The tragedy of Rana Plaza in Bangladesh, where a building collapsed killing more than 1.100 people, occurred nearly five years ago. Rana Plaza was not the first of its kind, but the scale and impact was enough to awaken many. In response, the Apparel and Footwear Supply Chain Transparency Pledge was created. Yet, in 2017, only 17 out of 72 apparel and footwear companies were said to fully align with the pledge standards by the end of 20175. Called out by their name, companies are now listed with their status of alignment. Investors and the general public asking for supplier information to be made public can be seen as a second reason why SDG 16 can be of major importance. Organizations should be held accountable for their actions, which means doing things right even when no one is watching. Being transparent can help in cases of inquiry and can be considered a valuable attribute of a company.


Although the “how” may differ between organizations and countries, two main themes can help identify an organization’s starting point. These are:

Dealing with data
Availability and access to data is a valuable resource for organizations. Yet, it is important to consider what information you need, why you need it, who should have access to it and how long it should remain available.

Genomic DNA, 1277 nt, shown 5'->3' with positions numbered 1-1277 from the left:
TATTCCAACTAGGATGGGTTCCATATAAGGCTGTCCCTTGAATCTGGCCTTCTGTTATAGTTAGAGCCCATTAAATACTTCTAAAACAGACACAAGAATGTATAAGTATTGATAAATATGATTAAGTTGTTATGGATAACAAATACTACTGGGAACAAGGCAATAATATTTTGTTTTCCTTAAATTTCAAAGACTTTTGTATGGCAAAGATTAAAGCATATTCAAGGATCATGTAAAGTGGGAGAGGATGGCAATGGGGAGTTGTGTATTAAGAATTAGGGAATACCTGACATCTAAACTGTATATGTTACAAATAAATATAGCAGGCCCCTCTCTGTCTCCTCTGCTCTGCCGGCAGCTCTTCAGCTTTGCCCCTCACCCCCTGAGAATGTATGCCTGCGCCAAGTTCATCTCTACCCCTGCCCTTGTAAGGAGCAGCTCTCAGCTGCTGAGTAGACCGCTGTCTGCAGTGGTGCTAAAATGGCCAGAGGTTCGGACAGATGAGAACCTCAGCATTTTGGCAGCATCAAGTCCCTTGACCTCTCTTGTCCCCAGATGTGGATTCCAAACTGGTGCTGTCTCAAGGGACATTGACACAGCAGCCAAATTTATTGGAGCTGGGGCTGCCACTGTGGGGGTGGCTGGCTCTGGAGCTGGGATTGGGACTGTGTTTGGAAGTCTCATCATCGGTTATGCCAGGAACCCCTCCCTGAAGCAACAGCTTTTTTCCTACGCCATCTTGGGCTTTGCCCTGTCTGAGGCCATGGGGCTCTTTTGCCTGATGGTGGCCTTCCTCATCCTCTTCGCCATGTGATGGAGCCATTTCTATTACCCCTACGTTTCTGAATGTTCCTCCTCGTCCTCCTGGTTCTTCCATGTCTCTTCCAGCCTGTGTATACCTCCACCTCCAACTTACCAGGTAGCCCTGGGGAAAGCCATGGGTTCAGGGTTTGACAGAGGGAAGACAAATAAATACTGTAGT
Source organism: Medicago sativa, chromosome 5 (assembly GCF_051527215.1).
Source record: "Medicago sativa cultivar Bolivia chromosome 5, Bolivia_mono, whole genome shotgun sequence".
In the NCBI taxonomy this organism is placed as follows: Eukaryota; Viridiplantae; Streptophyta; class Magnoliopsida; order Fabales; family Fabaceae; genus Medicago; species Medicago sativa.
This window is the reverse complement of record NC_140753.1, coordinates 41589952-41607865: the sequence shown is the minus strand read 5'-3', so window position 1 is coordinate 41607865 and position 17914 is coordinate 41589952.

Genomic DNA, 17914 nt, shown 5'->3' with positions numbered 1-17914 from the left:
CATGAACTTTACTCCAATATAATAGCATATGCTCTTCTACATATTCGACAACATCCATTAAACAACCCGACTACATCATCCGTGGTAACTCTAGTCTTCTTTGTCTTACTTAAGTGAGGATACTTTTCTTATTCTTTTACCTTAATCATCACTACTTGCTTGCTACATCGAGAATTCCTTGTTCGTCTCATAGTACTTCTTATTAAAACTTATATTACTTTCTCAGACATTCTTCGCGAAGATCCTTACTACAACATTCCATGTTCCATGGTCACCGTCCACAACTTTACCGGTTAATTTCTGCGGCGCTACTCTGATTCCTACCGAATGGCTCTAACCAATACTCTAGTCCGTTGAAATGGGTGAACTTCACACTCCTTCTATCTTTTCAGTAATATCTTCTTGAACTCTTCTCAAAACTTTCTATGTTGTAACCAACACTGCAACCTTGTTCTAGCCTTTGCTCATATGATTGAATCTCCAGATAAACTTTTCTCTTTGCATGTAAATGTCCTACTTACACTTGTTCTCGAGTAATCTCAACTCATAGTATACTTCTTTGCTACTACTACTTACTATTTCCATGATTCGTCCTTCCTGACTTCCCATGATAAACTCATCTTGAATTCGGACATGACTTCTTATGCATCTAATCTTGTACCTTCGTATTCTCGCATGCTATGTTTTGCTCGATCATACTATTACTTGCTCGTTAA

On the one hand, it can be beneficial to make data publicly available. Informing stakeholders about performances, governance, targets and efforts helps them understand your business. Just the experience of considering what to report, how to collect the information and to whom it might be interesting can provide value insights. Here it is important to not only disclose financial, but also non-financial information.

A way for companies to disclose this information would be through annual reports or on their website. Disclosing information to the public, ranging from crime to safety figures, can help policy makers better understand what is going on. Deloitte has also performed analysis on open data through their State of the State research, providing insights in, for example, education, healthcare, the real estate market and (cyber) crime6.